KINSHASA, Congo -- The M23 rebel group blamed for killing scores of civilians in eastern Congo over the last year and a half announced Tuesday it was ending its rebellion as an emboldened Congolese military seized the last two hills that had remained under rebel control.
While the dramatic developments marked a significant success in the Congolese government's fight against armed groups in the embattled east, experts warned that the rebel retreat would not result in an immediate peace in a region ravaged by fighting for nearly two decades.
In the capital, Congolese government spokesman Lambert Mende vowed that the military would now focus its efforts on pursuing Hutu fighters from the FDLR. The group is led by Rwandans who helped commit the 1994 genocide and later escaped to Congo, prompting a series of Tutsi rebellions including the latest one by M23.
Kerry prods Mideast talks
JERUSALEM -- With Middle East peace negotiations showing signs of lapsing into an all-too-familiar paralysis, Secretary of State John Kerry arrived Tuesday night for a flurry of meetings aimed at jolting the Israeli and Palestinian leaders to reinvigorate the three-month-old round of talks.
An absence of progress on the core issues, an ill-timed Israeli announcement of plans to build or advance 3,500 more housing units in East Jerusalem and the West Bank, and grousing by Israeli and Palestinian officials about each other's motives are contributing to a sense that the negotiations are sputtering.
DHAKA, Bangladesh -- In an apparently unprecedented ruling, 152 former members of the Bangladesh Rifles, a paramilitary border security force, were sentenced to death Tuesday in connection with a 2009 mutiny in which several thousand troops took control of their headquarters, demanding better working conditions, and killed scores of people.
Some of the border guards broke down in tears after hearing their sentence, pronounced by Judge Mohammad Akhtaruzzaman in a crowded Dhaka courtroom under heavy security, and others shouted at the judge, saying the verdict was unfair.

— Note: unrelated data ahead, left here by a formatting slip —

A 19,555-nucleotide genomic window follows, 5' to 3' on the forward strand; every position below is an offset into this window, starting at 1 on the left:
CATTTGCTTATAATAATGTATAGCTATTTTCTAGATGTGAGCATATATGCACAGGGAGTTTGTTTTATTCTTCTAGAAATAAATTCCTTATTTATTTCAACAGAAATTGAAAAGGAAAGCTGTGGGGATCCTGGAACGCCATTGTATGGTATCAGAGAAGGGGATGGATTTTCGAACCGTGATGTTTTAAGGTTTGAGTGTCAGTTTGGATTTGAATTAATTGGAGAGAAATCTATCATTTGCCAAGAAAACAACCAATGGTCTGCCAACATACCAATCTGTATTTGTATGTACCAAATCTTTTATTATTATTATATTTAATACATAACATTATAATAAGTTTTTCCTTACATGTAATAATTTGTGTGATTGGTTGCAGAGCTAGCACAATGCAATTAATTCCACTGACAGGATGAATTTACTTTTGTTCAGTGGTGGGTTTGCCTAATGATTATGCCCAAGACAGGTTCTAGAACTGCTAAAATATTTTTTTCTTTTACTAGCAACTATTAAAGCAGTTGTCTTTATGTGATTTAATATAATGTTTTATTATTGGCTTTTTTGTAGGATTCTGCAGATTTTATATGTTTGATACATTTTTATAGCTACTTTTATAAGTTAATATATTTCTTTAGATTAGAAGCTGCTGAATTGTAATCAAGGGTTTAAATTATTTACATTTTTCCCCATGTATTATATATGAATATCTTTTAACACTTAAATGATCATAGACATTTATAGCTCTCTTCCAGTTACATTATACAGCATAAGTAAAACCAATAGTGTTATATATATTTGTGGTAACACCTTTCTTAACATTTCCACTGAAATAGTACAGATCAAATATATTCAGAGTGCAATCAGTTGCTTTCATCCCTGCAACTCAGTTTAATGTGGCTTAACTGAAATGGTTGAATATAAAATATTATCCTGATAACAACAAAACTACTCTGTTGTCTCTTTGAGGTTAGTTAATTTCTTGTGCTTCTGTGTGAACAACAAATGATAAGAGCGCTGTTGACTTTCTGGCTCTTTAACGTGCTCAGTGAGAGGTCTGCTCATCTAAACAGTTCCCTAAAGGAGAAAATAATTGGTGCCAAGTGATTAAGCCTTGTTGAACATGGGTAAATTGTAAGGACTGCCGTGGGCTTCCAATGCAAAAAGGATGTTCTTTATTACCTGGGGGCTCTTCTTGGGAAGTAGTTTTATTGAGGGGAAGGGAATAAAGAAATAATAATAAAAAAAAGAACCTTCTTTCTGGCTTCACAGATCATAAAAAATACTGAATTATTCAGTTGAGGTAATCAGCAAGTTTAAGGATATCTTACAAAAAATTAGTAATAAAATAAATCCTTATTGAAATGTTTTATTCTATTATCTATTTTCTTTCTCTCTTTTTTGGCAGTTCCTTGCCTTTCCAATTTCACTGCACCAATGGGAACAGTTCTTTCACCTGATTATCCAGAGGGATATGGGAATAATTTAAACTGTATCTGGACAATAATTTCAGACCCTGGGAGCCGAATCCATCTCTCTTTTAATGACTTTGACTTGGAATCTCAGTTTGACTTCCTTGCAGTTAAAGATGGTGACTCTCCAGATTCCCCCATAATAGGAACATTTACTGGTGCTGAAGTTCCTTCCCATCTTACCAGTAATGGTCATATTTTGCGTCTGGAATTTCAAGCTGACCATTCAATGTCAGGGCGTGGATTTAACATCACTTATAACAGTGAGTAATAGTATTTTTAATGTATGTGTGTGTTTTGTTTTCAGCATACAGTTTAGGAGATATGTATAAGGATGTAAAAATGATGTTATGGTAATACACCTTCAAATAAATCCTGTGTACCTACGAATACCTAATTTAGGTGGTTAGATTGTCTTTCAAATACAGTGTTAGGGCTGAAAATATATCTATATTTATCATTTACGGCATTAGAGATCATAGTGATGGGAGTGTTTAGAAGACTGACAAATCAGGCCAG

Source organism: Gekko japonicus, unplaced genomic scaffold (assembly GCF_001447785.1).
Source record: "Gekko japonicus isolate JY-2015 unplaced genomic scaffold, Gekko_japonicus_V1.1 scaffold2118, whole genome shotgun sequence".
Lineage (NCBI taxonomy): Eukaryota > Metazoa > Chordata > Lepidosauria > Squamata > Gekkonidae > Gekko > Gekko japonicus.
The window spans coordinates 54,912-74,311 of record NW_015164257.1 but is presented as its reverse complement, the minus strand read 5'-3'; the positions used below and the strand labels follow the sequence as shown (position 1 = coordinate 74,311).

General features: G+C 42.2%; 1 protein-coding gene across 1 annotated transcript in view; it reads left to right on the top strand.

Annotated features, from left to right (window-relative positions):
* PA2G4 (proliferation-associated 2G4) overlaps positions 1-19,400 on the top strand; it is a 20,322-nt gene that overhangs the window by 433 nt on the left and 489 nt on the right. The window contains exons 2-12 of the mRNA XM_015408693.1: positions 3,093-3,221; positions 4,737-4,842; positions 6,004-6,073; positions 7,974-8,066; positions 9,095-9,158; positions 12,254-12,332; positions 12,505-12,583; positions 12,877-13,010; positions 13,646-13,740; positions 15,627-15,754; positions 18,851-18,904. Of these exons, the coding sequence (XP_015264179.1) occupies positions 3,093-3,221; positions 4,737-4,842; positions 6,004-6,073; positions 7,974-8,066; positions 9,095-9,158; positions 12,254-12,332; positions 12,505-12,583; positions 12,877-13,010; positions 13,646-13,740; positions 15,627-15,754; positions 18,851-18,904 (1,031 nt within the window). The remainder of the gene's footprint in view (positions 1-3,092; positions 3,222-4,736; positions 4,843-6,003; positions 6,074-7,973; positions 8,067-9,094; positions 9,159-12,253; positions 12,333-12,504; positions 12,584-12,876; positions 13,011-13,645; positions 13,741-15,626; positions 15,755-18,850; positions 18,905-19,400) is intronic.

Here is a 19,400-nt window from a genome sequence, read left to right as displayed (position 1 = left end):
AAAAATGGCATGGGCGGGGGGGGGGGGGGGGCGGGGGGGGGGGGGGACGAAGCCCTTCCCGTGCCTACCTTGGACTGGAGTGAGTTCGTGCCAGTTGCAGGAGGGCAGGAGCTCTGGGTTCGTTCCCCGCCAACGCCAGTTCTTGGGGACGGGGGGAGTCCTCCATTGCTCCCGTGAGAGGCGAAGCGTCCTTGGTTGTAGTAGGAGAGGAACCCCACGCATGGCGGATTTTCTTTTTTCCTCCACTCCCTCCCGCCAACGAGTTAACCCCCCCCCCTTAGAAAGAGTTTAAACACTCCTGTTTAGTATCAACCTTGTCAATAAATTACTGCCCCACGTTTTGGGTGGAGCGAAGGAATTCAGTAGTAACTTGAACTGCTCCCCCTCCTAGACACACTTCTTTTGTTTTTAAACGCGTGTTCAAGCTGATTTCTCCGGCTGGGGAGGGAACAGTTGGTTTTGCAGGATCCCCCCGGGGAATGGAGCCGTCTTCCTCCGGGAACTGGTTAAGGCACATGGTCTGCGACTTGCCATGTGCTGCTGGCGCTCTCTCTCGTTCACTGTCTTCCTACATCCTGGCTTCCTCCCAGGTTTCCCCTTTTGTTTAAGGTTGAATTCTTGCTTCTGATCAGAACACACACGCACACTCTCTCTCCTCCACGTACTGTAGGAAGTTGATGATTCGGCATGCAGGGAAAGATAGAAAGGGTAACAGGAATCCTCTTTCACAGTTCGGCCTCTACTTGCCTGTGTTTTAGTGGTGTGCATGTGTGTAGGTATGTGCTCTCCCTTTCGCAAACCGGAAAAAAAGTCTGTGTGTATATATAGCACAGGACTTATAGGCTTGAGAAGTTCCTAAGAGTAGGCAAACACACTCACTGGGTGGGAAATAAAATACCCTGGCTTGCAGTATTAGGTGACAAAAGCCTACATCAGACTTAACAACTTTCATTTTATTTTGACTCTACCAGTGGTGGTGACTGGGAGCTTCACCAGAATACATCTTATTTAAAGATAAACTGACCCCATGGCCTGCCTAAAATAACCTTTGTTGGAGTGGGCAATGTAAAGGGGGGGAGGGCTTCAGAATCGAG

Climate change warning
PARIS -- Major polluters must immediately begin to reduce greenhouse gas emissions if the rise in global temperatures is to be held in check without paying a higher price later, according to a report Tuesday from the U.N. Environment Program.
While a failure to act swiftly will not necessarily doom the effort to limit the rise in global temperatures to 3.6 degrees Fahrenheitabove preindustrial levels, it will make it much harder and more expensive to do so, the agency noted in its latest Emissions Gap Report.
Also in the world ...
A fragile recovery across the European Union is not expected to bear fruit until next year, while unemployment is likely to remain high in countries like Greece and Spain, and even rise in France, the head of economic policy for the bloc warned Tuesday. ... The Anonymous hacker group stepped up cyberattacks across Southeast Asia, targeting websites in the Philippines and Singapore before a global protest Tuesday against censorship and government corruption. ... Pakistan Petroleum Ltd., the nation's second-largest fuel explorer, expects profit to rise to a record this fiscal year as natural gas from new fields bolsters production.